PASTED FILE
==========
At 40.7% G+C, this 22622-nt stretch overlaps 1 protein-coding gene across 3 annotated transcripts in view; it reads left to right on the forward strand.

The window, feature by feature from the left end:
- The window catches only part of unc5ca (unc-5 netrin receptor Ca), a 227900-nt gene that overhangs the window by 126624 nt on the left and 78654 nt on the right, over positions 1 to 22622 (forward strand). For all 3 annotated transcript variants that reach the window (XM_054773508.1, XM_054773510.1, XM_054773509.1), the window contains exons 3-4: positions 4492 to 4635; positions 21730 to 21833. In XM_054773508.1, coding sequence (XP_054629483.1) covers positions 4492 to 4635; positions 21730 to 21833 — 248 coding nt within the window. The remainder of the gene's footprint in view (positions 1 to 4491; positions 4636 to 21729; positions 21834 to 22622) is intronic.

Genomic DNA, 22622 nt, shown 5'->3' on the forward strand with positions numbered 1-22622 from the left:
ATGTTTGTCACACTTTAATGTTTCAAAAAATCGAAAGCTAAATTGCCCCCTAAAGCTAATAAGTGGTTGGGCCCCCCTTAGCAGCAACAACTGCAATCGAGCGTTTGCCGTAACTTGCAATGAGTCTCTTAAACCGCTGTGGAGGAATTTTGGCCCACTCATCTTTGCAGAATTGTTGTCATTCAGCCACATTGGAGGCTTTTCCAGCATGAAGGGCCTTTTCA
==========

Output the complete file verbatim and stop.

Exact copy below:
At 40.7% G+C, this 22622-nt stretch overlaps 1 protein-coding gene across 3 annotated transcripts in view; it reads left to right on the forward strand.

The window, feature by feature from the left end:
- The window catches only part of unc5ca (unc-5 netrin receptor Ca), a 227900-nt gene that overhangs the window by 126624 nt on the left and 78654 nt on the right, over positions 1 to 22622 (forward strand). For all 3 annotated transcript variants that reach the window (XM_054773508.1, XM_054773510.1, XM_054773509.1), the window contains exons 3-4: positions 4492 to 4635; positions 21730 to 21833. In XM_054773508.1, coding sequence (XP_054629483.1) covers positions 4492 to 4635; positions 21730 to 21833 — 248 coding nt within the window. The remainder of the gene's footprint in view (positions 1 to 4491; positions 4636 to 21729; positions 21834 to 22622) is intronic.

Genomic DNA, 22622 nt, shown 5'->3' on the forward strand with positions numbered 1-22622 from the left:
ATGTTTGTCACACTTTAATGTTTCAAAAAATCGAAAGCTAAATTGCCCCCTAAAGCTAATAAGTGGTTGGGCCCCCCTTAGCAGCAACAACTGCAATCGAGCGTTTGCCGTAACTTGCAATGAGTCTCTTAAACCGCTGTGGAGGAATTTTGGCCCACTCATCTTTGCAGAATTGTTGTCATTCAGCCACATTGGAGGCTTTTCCAGCATGAAGGGCCTTTTCA